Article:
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Petru Mihalyi of Apșa (1838–1914)
In the summer of 1887, the Greek Catholic Bishop of Lugoj (Hu. Lugos), Victor Mihalyi of Apșa (1841–1918), received a letter addressed to him by his brother, Petru, in which the latter notified his sibling that he had been successful in his bid for a seat in Parliament. Moreover, Petru shared his plans for his sons’ educations, designed to ensure that the Mihalyi of Apșa family would endure as one of most influential families in the Maramureș (hu. Máramaros) county:
“I passed through the elections with less emotion than 3 years before. […] During these 5 years [acting as MP], if the good Lord should keep me, I will live to see two of my sons completing their academic studies, my young lady grown up, being entirely content with this success. Little Petru is a very talented boy, we would like to raise him at home until he reaches 10, and then, if he were to succeed me, I’d send him to some military institute.”
Petru Mihalyi of Apșa was the most longstanding Romanian Member of Parliament during the dualist period. According to his obituary, he was active in the Pest/Budapest Parliament over more than 40 years. He was born in 1838 in Ieud (hu. Jód), Maramureș (hu. Máramaros) county, in the house of his paternal grandfather, the Greek Catholic archpriest Ioan Mihalyi.
The Mihalyi family was one of the most influential families in the same county, having been granted a noble title in the 15th century by the Hungarian King Vladislav I (I. Ulászló). Petru’s father, Gavrilă Mihalyi (1807–1875), was also a MP and county commissioner of Maramureș. Petru’s mother, Iuliana, neé Man (1813–1881), was the sister of Iosif Man (1816–1876), who served as the Lord Lieutenant of the same county between 1865 and 1876. One of Petru’s brothers, who we noted above, was the clergyman Victor Mihalyi of Apșa, the Greek Catholic Bishop of Lugoj, who would go on to reach the highest ecclesiastical office in this Church and serve as Metropolitan of Alba Iulia and Făgăraș, residing in Blaj (Hu. Balázsfalva). A third brother, Ioan (1844–1914), while also occupying various offices in the administration of Maramureș county in the family tradition, would establish himself as a man of culture and become a corresponding member of the Romanian Academy. One of Petru’s cousins, Basil Jurca (?–1920), also followed in his footsteps and repeatedly served as a deputy in the Budapest Parliament.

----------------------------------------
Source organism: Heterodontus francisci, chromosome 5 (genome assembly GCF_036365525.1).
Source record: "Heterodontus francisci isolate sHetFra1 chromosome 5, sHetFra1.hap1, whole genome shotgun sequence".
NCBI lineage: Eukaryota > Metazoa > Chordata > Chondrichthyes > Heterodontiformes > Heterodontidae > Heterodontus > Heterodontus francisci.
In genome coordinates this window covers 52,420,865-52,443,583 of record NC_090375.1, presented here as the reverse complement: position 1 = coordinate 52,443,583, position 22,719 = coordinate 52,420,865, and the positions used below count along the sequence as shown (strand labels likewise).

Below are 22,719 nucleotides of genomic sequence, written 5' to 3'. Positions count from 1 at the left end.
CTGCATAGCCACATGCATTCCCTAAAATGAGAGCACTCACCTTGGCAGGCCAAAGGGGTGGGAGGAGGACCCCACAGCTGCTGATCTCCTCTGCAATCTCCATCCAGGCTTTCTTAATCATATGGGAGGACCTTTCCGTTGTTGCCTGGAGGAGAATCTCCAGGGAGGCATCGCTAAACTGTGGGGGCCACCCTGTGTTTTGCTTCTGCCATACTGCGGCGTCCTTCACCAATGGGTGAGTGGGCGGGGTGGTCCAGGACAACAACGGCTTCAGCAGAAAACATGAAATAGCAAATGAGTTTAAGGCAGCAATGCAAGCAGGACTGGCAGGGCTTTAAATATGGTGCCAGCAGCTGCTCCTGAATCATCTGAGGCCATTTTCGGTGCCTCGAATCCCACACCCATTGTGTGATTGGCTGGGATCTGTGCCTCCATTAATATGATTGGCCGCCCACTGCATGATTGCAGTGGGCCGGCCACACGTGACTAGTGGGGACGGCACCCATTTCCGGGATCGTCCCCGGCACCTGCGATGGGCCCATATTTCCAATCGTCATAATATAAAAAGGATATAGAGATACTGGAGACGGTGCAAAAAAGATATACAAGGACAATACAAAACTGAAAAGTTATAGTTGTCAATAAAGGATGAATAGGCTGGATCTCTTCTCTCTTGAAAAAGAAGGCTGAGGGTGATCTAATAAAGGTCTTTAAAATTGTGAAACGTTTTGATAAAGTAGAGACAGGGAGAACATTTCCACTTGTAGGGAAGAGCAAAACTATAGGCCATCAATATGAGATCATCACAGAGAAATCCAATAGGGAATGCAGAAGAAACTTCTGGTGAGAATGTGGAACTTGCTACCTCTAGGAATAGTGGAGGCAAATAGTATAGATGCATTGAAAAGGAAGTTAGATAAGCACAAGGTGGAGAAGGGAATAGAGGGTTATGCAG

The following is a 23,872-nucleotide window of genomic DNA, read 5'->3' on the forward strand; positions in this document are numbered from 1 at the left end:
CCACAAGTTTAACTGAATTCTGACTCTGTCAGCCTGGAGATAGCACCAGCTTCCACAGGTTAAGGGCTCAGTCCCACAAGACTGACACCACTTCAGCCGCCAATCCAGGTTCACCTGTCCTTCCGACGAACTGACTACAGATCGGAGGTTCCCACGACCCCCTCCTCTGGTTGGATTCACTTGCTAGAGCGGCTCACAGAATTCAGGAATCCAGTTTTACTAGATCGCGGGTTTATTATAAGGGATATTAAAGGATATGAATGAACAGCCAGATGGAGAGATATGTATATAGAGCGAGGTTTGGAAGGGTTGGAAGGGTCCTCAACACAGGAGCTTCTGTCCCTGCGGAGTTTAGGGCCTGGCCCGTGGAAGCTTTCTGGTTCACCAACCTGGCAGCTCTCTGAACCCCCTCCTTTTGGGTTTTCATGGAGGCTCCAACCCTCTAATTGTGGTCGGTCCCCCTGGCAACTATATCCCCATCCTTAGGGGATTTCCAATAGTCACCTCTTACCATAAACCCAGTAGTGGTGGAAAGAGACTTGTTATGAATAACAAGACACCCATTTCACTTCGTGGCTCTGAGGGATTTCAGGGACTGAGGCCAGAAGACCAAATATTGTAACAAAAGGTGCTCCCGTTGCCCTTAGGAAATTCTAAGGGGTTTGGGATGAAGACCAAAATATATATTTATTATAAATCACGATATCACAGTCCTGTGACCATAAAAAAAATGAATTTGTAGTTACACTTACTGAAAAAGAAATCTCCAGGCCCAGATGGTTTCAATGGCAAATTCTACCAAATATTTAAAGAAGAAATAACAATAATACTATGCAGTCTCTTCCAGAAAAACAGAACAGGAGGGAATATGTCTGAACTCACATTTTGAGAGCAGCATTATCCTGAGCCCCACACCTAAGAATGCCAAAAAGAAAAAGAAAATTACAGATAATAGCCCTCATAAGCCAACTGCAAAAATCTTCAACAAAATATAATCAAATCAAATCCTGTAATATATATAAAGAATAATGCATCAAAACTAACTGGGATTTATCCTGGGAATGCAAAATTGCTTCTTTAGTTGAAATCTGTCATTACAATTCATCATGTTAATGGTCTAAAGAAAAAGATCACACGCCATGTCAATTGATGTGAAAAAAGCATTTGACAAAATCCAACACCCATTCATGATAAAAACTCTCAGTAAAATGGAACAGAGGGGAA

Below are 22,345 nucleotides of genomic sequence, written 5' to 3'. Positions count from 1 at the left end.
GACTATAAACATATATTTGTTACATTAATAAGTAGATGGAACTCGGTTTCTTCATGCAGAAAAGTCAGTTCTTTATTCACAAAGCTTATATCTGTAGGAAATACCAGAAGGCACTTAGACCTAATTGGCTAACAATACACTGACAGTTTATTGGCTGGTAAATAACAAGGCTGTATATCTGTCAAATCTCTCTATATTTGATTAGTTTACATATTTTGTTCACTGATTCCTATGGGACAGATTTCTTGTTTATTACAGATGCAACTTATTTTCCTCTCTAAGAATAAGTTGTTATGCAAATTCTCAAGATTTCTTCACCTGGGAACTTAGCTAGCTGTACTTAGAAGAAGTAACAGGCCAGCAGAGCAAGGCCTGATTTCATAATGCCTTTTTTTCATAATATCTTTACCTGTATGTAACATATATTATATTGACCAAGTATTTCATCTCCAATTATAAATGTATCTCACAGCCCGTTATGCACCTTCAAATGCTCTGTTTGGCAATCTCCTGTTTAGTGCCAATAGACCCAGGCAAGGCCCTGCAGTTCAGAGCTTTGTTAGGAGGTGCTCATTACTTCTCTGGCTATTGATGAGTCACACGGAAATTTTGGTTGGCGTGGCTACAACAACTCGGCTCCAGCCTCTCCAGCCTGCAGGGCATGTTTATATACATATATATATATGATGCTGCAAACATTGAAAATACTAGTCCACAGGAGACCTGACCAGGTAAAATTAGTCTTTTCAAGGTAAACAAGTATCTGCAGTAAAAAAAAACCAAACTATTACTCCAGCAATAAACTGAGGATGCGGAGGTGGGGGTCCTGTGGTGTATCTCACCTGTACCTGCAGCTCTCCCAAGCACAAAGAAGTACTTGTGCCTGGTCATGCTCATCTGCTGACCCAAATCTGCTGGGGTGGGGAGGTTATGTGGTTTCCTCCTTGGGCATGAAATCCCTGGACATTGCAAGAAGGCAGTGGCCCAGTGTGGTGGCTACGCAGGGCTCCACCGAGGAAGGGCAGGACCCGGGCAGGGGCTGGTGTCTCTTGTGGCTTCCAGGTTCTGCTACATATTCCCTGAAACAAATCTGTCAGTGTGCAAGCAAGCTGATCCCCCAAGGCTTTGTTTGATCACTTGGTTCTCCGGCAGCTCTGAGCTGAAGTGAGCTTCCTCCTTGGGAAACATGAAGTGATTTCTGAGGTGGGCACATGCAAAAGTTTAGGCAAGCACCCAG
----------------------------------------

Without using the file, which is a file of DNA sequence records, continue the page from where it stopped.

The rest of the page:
Petru Mihalyi studied at the Oradea (Hu. Nagyvárad) and Košice (Hu. Kassa) gymnasiums, afterwards pursuing university studies in Vienna. It was in the imperial capital that he became knowledgeable in law and economics, two fields that would prove highly useful in his subsequent career in administration and politics. At the beginning of the 1860s, after completing his studies in law, he entered the civil service of the Maramureș county, where he served as high sheriff (Oberstuhlrichter/Főszolgabíró). He won his first mandate as parliamentary deputy in 1865, at the young age of 27, running in the constituency of Șugatag (hu. Sugatag), on the lists of the Deák Party (hu. Deák-párt). Thus, he began his vast parliamentary activity, which encompassed 12 parliamentary cycles between 1865 and 1910, interrupted only once between 1881 and 1884. During this lengthy time frame, he represented only two constituencies: that of Șugatag (1865-1869; 1887-1910) and Vișeu (Hu. Visó) (1869-1881; 1884-1887), both located in the Maramureș county.